In this article, we’ll take a high-level look at the process of designing analog ICs. 

Analog IC Design vs. Digital IC Design

Analog IC design differs greatly from digital IC design. Where digital IC design is mostly done at an abstracted level with systems and processes that determine the specifics of gate-/transistor-level placement and routing, analog IC design generally involves more personalized focus into each circuit, and even the sizing and specifics of each transistor.

Also, many foundry processes are primarily developed for digital ICs with analog features, which requires analog IC designers to work with process constraints and features better suited to digital ICs.

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Image used courtesy of Rony B Chandran

Design Specification

Analog design teams generally start with a set of specifications and features, much like with digital IC design. From there, functional models of the various functions are used to further narrow down the constraints and lead to decisions on device size, type, and other process features. This may include transistor selections, high-level floorplanning, inclusion of inductor and capacitor technologies, and desired figure-of-merit for the IC and sub-circuits.

Architecture hardware description language (AHDL), such as VHDL-AMS, is used to perform simulations at high levels and determine the constraints of sub-blocks. A test-bench may also be developed at this stage that is later used in simulation, though analog designers also often develop test benches for their sub-circuit designs as well.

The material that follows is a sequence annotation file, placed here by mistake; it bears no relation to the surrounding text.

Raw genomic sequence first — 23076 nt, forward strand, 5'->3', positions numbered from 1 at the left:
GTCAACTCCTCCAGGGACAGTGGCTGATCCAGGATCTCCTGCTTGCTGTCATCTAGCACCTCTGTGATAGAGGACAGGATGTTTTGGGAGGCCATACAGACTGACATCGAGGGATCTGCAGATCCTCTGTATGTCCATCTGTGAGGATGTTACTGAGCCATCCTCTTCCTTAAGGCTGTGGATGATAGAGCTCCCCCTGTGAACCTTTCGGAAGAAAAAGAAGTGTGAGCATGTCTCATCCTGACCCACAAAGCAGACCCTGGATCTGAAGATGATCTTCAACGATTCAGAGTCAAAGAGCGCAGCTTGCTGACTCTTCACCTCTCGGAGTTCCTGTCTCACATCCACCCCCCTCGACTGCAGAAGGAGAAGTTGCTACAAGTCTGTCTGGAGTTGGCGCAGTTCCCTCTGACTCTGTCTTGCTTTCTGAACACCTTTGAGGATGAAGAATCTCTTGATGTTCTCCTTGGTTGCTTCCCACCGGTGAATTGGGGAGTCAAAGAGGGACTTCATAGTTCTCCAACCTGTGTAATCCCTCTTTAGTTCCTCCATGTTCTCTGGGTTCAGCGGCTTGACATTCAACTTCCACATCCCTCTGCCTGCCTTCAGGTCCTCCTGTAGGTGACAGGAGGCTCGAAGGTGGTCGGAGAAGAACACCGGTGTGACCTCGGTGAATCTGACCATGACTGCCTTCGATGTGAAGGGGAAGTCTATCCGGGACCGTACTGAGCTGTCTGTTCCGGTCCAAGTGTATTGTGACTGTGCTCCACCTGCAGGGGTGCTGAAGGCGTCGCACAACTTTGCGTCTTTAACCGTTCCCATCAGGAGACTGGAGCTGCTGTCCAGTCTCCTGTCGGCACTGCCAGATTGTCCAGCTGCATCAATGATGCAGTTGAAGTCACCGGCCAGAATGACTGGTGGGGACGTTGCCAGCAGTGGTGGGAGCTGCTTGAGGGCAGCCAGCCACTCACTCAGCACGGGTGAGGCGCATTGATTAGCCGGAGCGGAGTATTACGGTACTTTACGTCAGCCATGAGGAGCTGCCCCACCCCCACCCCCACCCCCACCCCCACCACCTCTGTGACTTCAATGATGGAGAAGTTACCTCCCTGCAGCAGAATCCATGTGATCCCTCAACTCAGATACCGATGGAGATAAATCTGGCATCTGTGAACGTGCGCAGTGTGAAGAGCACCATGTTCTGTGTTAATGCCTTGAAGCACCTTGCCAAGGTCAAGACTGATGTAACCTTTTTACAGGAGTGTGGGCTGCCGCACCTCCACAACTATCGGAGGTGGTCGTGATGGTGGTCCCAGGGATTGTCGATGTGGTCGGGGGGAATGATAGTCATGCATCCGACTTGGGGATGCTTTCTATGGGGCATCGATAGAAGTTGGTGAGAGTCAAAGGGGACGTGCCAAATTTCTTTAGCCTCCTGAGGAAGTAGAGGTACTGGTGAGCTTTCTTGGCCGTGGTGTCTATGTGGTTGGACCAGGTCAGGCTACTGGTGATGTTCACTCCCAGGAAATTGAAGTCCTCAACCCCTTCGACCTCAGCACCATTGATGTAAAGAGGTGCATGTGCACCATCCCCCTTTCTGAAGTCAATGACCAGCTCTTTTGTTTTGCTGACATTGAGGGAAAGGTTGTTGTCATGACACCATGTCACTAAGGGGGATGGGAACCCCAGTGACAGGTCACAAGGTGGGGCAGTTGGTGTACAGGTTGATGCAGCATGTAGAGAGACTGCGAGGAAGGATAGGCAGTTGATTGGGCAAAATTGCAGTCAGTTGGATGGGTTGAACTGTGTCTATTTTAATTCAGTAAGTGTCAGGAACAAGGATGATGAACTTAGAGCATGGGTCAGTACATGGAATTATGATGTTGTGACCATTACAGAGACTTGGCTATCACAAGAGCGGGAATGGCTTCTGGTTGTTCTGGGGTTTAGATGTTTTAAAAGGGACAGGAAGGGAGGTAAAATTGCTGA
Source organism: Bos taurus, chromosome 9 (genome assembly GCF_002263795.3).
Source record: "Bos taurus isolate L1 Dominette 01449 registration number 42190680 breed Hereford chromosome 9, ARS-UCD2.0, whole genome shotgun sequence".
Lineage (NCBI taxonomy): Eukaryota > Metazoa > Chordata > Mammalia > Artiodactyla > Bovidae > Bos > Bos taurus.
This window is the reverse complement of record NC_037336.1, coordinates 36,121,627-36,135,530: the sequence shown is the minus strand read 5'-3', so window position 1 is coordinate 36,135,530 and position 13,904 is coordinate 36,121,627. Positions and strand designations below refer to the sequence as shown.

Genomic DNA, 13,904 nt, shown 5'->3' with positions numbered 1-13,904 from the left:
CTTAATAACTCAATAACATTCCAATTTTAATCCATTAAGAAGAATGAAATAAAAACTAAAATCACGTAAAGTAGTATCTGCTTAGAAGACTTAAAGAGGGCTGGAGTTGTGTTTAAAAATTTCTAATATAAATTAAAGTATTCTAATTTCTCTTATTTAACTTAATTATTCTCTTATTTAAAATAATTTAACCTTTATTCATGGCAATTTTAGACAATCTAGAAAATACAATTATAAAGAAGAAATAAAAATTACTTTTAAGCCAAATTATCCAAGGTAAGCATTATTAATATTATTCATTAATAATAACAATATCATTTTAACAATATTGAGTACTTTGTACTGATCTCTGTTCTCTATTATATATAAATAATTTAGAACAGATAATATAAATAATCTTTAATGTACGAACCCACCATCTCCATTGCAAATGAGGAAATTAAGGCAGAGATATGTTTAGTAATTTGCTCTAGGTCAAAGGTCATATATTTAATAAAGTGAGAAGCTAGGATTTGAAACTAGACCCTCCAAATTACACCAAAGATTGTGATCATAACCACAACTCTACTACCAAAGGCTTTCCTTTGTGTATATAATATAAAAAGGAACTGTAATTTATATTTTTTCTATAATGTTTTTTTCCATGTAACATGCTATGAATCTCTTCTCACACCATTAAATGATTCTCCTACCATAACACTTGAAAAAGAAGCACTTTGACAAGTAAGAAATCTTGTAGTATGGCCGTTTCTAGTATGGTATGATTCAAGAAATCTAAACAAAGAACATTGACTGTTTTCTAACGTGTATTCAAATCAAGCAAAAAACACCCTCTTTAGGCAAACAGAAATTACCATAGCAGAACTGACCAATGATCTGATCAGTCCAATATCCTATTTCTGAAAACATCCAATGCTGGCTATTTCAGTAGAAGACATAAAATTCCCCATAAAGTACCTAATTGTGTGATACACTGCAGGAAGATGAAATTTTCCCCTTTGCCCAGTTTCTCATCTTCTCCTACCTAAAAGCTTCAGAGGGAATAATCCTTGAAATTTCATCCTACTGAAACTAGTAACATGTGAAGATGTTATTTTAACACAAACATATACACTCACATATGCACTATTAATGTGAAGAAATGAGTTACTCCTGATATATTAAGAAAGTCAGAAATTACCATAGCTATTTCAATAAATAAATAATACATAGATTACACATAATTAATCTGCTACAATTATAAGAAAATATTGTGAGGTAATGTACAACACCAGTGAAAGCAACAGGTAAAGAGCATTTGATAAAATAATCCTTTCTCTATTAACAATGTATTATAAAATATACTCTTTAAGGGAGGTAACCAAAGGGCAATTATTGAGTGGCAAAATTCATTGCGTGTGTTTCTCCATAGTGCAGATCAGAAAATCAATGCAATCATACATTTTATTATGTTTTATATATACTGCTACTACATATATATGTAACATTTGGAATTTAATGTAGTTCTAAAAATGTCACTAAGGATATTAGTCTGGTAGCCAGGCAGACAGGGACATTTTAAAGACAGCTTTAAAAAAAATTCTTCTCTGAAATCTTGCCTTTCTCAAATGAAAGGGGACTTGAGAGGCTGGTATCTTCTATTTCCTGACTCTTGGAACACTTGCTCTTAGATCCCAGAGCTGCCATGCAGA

Subcircuit Design, Physical Layout, and Simulation

With these details in place and depending on the complexity of the analog circuit, analog design teams typically assign the sub-circuits design to individuals. Idealized macro-level measurements are made that further determine the constraints and performance expectations of the subcircuits.

Following this, these macro-schematics are broken down into schematics with circuit elements modeled from the foundry process. Simulation and optimization of these circuits are performed, and then the physical layout process begins. Placement and routing followed by design rule checks (DRC) and layout versus schematic is done prior to parasitic extraction and post-layout simulation.

A post-layout simulation may reveal flaws in the design and an iterative process of redesign, layout, and simulation may be required to meet the final design goals and submit the IC for tape-out. Sub-circuits may also undergo their own design, layout, and simulation process prior to the entire chip layout and simulation, though either approach can lead to the need to redesign circuits prior to tape-out.

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Example of a waveform window of the Cadence Analog Design Environment. Screenshot used courtesy of Saad Rahman and Chintan Patel via the University of Maryland Baltimore County

Analog Abstraction Levels

Below are the abstraction levels of the analog IC design process:

  1. Functional
  2. Behavioral
  3. Macro
  4. Circuit
  5. Transistor
  6. Physical layout

Analog IC Design Flow

The steps associated specifically with analog IC design can be broken down as follows:

  • Design specification
    • Specifications
    • Constraints
    • Topologies
    • Test bench development
  • Schematic flow
    • System-level schematic entry
    • Architecture HDL simulation
    • Block HDL specification
    • Circuit-level schematic entry
    • Circuit simulation and optimization
  • Physical flow
    • PCell-based layout entry
    • Design rule check (DRC)
    • Layout versus schematic (LVS)
    • Parasitic extraction
    • Post-layout simulation
    • Tape-out

In the next article, we’ll talk about the design of RF (radio frequency) integrated circuits.

Source: All About Circuits